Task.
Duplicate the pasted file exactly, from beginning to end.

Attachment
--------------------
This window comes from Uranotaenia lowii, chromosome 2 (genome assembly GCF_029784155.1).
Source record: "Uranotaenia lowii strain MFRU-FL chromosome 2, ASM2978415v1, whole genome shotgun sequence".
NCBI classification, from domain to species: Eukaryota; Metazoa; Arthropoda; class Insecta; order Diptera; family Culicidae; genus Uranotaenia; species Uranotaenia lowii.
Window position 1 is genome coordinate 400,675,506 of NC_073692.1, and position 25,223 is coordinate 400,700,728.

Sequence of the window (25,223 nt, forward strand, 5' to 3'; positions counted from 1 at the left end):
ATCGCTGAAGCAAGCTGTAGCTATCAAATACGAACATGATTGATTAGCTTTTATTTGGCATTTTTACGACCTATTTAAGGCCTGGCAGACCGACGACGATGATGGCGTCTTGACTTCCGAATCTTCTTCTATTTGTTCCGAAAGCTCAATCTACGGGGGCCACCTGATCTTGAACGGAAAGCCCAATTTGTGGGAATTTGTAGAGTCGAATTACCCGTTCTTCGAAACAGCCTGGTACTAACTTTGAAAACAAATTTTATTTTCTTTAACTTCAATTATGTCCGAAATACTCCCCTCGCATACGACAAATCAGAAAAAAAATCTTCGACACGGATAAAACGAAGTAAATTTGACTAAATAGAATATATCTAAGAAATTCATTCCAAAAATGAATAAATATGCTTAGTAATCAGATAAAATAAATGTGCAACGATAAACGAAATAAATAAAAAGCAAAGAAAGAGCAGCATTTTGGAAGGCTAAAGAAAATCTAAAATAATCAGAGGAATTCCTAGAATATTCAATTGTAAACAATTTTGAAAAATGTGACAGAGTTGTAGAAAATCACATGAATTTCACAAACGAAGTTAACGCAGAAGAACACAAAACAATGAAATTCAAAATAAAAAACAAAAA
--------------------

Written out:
This window comes from Uranotaenia lowii, chromosome 2 (genome assembly GCF_029784155.1).
Source record: "Uranotaenia lowii strain MFRU-FL chromosome 2, ASM2978415v1, whole genome shotgun sequence".
NCBI classification, from domain to species: Eukaryota; Metazoa; Arthropoda; class Insecta; order Diptera; family Culicidae; genus Uranotaenia; species Uranotaenia lowii.
Window position 1 is genome coordinate 400,675,506 of NC_073692.1, and position 25,223 is coordinate 400,700,728.

Sequence of the window (25,223 nt, forward strand, 5' to 3'; positions counted from 1 at the left end):
ATCGCTGAAGCAAGCTGTAGCTATCAAATACGAACATGATTGATTAGCTTTTATTTGGCATTTTTACGACCTATTTAAGGCCTGGCAGACCGACGACGATGATGGCGTCTTGACTTCCGAATCTTCTTCTATTTGTTCCGAAAGCTCAATCTACGGGGGCCACCTGATCTTGAACGGAAAGCCCAATTTGTGGGAATTTGTAGAGTCGAATTACCCGTTCTTCGAAACAGCCTGGTACTAACTTTGAAAACAAATTTTATTTTCTTTAACTTCAATTATGTCCGAAATACTCCCCTCGCATACGACAAATCAGAAAAAAAATCTTCGACACGGATAAAACGAAGTAAATTTGACTAAATAGAATATATCTAAGAAATTCATTCCAAAAATGAATAAATATGCTTAGTAATCAGATAAAATAAATGTGCAACGATAAACGAAATAAATAAAAAGCAAAGAAAGAGCAGCATTTTGGAAGGCTAAAGAAAATCTAAAATAATCAGAGGAATTCCTAGAATATTCAATTGTAAACAATTTTGAAAAATGTGACAGAGTTGTAGAAAATCACATGAATTTCACAAACGAAGTTAACGCAGAAGAACACAAAACAATGAAATTCAAAATAAAAAACAAAAA